Side Effects of Botox for Blepharospasm

How long before my eyelid stops drooping and the double vision goes away following a Botox injection for blepharospasm?

Doctor Answers 3

Botox for blepharospasm

I have seen Botox "overshoot" for two weeks after injection and if you are in this early phase, you may soon see a lightening of the Botox effect especially if this is your first time.

In the event that the dose may be excessive for your particular condition, it is important that you relate this to your physician so that they can note it and inject less the next time around. You will likely see the effect wear off after 3 months with complete return to your baseline condition at 5 months.

I hope this helps!

Chicago Plastic Surgeon
4.9 out of 5 stars 81 reviews

Botox effects will wear off in approximately 4 months


Botox is a very powerful and effective medicine that works by entering muscles and relaxing them. Botox will eventually wear off at approximately 4 months. The droopiness and double vision is that you notice should result at that time. In your next Botox session, be sure to check your doctor's credentials and verified that they have a great deal of experience with this powerful medicine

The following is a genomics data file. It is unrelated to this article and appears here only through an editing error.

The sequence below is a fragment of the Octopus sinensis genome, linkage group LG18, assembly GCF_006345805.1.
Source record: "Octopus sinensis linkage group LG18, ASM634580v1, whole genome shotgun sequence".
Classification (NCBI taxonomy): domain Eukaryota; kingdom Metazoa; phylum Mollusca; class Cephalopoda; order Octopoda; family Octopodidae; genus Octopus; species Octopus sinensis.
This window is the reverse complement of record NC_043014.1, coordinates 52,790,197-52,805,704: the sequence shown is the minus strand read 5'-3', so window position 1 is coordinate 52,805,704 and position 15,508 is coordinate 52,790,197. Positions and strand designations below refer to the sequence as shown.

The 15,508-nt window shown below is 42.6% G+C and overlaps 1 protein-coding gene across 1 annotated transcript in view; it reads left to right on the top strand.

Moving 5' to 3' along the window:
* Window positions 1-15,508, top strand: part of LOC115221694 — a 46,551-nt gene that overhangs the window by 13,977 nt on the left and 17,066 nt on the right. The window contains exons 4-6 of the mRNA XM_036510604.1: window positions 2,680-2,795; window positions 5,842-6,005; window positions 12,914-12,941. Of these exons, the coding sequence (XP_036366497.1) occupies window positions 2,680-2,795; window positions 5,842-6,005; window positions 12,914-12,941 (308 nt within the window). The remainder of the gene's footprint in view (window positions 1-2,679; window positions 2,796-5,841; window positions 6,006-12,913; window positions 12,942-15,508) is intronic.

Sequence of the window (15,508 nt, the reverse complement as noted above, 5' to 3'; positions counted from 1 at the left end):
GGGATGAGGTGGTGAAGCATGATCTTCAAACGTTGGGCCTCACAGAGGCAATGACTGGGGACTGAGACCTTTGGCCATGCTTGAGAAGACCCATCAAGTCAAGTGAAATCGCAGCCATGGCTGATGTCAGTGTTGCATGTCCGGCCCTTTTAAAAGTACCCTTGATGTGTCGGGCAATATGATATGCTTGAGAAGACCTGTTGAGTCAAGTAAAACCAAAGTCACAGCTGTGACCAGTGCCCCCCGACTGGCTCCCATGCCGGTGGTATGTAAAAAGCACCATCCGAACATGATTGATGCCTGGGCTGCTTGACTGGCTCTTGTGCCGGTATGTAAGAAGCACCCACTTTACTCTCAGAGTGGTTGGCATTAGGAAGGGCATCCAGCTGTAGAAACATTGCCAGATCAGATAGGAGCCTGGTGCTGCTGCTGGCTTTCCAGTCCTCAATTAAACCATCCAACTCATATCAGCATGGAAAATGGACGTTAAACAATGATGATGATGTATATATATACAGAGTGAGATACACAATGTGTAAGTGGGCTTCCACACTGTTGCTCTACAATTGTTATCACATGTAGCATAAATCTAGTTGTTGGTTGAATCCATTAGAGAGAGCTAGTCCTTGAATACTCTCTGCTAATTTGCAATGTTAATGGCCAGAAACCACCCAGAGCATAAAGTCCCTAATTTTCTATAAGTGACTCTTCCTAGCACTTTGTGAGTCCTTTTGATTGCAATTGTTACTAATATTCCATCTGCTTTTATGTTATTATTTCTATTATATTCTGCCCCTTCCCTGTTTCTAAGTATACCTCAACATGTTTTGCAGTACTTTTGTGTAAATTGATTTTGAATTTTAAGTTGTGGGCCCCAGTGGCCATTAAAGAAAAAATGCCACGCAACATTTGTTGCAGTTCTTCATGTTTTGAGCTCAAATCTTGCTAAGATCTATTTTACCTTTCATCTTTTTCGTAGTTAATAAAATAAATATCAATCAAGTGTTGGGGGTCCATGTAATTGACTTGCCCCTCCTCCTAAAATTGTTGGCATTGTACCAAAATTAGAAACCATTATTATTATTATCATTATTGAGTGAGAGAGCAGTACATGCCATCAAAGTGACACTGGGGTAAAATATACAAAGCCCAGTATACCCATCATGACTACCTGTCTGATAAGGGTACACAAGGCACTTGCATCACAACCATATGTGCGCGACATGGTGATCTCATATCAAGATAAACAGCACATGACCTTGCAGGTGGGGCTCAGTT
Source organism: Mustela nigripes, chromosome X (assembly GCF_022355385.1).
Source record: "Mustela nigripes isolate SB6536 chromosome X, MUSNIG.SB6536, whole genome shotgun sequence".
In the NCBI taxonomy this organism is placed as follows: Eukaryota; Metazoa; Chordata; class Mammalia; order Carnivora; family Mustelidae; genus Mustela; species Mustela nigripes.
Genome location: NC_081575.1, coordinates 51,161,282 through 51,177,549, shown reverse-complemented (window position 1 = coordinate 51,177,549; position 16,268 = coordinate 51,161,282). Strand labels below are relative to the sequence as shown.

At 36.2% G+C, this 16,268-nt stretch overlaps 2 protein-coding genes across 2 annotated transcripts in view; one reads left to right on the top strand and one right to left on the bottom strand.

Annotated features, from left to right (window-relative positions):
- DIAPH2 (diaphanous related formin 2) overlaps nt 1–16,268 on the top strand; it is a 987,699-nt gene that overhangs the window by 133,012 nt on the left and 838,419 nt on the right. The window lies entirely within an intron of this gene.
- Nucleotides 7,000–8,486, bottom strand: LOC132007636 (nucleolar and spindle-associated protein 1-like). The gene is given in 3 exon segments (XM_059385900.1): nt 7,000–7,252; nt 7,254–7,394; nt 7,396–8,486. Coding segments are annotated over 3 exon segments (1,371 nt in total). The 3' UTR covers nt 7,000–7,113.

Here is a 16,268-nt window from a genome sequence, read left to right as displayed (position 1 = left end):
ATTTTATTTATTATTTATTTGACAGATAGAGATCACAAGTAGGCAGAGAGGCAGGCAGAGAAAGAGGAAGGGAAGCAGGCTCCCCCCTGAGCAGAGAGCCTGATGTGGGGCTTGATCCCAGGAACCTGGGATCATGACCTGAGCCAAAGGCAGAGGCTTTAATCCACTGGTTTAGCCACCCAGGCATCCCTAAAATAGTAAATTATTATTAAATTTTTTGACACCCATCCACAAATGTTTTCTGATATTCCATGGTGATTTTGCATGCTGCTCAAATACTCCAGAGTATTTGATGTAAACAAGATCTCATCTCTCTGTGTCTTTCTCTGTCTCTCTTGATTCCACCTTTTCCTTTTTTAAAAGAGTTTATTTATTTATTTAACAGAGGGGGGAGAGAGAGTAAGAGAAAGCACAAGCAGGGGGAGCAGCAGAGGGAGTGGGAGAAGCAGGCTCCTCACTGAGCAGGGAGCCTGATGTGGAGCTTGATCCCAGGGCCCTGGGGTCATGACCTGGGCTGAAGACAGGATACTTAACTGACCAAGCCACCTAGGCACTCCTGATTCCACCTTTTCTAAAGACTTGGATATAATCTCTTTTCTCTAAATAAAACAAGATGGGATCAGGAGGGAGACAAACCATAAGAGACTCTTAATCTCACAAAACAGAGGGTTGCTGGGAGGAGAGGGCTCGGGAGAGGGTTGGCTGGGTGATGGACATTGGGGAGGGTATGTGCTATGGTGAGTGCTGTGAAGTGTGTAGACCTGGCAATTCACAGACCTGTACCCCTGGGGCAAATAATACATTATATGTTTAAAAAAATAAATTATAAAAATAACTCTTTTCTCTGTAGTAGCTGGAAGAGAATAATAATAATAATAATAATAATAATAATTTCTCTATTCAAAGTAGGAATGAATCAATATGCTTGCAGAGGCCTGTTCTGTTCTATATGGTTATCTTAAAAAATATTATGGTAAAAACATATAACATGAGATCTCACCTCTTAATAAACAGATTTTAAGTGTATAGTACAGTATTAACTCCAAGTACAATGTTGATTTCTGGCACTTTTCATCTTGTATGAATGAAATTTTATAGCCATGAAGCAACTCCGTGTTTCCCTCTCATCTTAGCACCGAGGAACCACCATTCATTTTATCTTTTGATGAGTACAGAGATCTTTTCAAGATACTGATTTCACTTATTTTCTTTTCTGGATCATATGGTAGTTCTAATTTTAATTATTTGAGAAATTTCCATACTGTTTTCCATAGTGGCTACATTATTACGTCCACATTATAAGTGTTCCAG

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Pat Pazmino, MD, FACS
Miami Plastic Surgeon
4.7 out of 5 stars 101 reviews

Botox problems

It depends how much of droopiness and eye movement weakness you have. The double vision may be worse if you are tired. It may last anywhere from 2 weeks to 3-4 months. The double vision tends to go away faster than the droopy eyelid.

You can get temporary eyelid raising by using over the counter drops for red eyes. But you should only use it occasionally (example, before an important function), and it is always a good idea to consult your local ophthalmologist or oculoplastic surgeon.

Mehryar (Ray) Taban, MD, FACS
Beverly Hills Oculoplastic Surgeon
4.9 out of 5 stars 72 reviews

These answers are for educational purposes and should not be relied upon as a substitute for medical advice you may receive from your physician. If you have a medical emergency, please call 911. These answers do not constitute or initiate a patient/doctor relationship.